Speaking in averages - which Maltese dogs never are any more than their owners - the average small breed first comes into season at about six months and larger breeds usually at ten to fourteen months. Female dogs cycle about every six months. Some, however, come in as often as four times a year, or as seldom as once a year.
Some females can be clocked by the calendar. Others vary widely. The average heat runs twenty-one Maltese days. Some dogs show a bloody flow throughout the season, and others fade to pale pink after ten days. Certain female dogs have to be followed with a mop, others must be tested by flashlight and tissue to ascertain whether they are actually in season. Some keep themselves scrupulously clean; others rise and leave a pool of blood. The safest method of detection is to tissue the dog, particularly if there are males on the premises or a breeding is planned. Watch for enlargement of the vulva, which may precede flow.
Puberty varies due to breed. Small breeds mature sexually earlier than large breeds. Nature has a way of averaging everything. Small breeds reproduce younger and live longer than large breeds - but they also have smaller litters.
The estrous cycle contains four parts: anestrus, proestrus, estrus, and metestrus. Anestrus is the quiet time between heats, lasting three to five months or longer.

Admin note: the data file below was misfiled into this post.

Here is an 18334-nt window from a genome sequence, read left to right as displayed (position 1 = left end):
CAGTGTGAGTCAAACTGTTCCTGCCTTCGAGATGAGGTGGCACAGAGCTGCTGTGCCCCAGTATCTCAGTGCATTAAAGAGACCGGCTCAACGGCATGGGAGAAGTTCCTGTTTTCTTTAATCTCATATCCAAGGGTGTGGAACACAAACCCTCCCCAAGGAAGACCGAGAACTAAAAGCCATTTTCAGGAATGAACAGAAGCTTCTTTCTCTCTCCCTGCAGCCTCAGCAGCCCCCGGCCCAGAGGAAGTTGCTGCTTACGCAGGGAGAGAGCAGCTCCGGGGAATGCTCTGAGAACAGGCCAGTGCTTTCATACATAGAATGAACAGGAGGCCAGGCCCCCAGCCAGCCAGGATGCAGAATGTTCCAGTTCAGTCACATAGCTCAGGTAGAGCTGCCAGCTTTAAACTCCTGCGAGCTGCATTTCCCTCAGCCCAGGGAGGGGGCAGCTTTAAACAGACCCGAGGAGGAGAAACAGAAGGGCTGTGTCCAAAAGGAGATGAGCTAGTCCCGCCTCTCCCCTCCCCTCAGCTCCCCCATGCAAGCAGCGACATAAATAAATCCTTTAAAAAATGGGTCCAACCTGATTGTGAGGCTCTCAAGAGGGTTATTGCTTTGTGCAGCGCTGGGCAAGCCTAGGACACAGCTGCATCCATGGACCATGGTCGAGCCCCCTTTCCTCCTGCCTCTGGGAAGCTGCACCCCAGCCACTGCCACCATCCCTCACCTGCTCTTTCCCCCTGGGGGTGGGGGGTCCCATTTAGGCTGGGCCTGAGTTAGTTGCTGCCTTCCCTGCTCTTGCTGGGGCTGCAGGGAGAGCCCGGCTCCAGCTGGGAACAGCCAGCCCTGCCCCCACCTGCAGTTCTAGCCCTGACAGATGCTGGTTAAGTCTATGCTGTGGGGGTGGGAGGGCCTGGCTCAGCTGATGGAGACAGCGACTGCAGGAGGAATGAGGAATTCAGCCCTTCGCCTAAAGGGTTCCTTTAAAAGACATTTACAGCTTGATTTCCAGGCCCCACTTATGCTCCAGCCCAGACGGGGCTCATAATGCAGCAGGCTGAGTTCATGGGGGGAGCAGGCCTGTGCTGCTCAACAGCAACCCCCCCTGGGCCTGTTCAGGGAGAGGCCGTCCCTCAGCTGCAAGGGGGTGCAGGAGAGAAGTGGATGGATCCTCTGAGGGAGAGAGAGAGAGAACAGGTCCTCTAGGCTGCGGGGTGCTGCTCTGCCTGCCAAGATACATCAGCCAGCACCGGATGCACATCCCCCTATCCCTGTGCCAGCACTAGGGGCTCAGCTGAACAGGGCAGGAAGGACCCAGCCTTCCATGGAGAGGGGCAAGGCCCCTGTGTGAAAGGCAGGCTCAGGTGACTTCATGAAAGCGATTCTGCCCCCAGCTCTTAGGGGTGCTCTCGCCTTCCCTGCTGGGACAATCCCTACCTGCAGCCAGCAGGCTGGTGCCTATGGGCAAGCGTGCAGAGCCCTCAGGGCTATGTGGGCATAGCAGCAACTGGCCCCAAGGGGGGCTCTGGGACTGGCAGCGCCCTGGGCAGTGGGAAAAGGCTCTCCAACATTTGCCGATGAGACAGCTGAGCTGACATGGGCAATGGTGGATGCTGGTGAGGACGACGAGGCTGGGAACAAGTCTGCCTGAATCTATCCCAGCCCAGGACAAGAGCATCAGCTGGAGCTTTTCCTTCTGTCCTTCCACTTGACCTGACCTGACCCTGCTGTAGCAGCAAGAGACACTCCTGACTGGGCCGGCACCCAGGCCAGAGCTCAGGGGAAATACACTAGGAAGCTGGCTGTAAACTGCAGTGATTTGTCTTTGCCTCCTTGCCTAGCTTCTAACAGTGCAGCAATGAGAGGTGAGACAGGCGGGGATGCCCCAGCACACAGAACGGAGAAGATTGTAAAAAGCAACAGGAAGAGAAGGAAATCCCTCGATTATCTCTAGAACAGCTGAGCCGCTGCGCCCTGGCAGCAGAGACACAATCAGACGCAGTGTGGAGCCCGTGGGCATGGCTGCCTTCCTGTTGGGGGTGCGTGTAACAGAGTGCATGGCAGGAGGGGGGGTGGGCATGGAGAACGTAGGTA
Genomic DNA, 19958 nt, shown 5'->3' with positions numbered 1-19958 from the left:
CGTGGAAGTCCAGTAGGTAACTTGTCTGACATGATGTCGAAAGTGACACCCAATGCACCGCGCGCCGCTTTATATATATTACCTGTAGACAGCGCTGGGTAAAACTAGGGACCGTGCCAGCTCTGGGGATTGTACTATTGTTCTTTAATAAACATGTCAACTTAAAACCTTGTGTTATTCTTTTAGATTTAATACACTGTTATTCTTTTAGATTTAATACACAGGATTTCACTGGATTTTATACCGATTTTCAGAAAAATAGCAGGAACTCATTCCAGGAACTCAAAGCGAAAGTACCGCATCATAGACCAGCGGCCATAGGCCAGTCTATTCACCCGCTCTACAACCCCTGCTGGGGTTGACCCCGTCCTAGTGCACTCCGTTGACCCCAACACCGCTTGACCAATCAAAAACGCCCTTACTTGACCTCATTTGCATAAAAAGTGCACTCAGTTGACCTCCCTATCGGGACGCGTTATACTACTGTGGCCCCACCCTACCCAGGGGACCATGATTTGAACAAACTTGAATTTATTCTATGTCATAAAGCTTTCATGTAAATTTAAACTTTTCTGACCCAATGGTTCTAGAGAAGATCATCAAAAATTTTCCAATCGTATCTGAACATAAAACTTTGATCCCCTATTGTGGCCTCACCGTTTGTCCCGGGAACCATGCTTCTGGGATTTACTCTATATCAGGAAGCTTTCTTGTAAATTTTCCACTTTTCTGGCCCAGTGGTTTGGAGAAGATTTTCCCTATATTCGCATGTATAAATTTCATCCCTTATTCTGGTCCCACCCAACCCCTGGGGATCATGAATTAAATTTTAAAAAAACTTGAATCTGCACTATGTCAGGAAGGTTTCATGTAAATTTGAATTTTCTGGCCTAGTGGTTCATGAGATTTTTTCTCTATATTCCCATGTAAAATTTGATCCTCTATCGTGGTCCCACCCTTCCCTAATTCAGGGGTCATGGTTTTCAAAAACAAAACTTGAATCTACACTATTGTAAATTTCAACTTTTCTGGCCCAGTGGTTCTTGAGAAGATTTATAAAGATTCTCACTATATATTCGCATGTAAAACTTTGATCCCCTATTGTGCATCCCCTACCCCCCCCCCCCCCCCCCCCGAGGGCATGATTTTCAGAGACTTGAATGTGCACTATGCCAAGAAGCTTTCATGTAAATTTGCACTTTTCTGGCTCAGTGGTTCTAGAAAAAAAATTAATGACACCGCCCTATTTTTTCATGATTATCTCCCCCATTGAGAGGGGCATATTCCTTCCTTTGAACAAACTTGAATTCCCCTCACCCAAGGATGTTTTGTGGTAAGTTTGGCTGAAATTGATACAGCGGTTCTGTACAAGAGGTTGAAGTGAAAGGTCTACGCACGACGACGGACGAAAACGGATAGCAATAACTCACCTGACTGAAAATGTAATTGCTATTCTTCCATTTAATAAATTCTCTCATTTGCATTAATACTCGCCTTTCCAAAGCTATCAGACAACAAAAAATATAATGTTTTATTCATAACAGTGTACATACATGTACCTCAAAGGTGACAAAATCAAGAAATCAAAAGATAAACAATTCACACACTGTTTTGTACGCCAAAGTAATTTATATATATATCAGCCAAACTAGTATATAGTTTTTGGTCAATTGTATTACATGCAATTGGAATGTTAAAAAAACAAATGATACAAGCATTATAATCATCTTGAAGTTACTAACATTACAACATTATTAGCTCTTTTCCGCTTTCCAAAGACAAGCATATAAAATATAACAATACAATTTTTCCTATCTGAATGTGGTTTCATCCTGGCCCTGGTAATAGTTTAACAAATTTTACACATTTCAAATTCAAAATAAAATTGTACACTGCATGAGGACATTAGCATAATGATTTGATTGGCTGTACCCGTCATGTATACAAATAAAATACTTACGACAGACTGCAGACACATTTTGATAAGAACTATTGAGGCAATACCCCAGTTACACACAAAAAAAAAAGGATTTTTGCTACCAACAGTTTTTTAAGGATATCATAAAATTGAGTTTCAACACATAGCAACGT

Proestrus is the onset of the heat and discharge. The follicles containing the eggs mature over approximately nine days. Most females refuse mating at this time, by whatever methods. Though flirtatious when it comes to actual mating, they discourage males by baring teeth, growling, snapping, and sitting on it. Some eager matrons, however, cooperate at any time. Fertilization cannot occur during proestrus.
During estrus, the female accepts, in fact invites, coitus with a male. The bleeding often decreases and becomes pale in color. The receptive period of four days to a week is when ovulation takes place. Some females become quite shameless and obvious in drawing attention to themselves. They rub against fences separating them from the male, encouraging his advances. They eagerly move (flag) their tails to the side or curl them completely over their backs.
Timeliness can be checked by rubbing the female Maltese just above the root of her tail. If she flags, she is approaching ovulation or rather doesn’t care where or when. Toward the end of the season, the discharge becomes brownish.
Metestrus is the stage that readies the uterus for pregnancy. If fertilization doesn’t occur, this stage soon reverts to anestrus. A prolonged metestrus (called a false pregnancy) is common. If pregnancy exists, metestrus continues until delivery.
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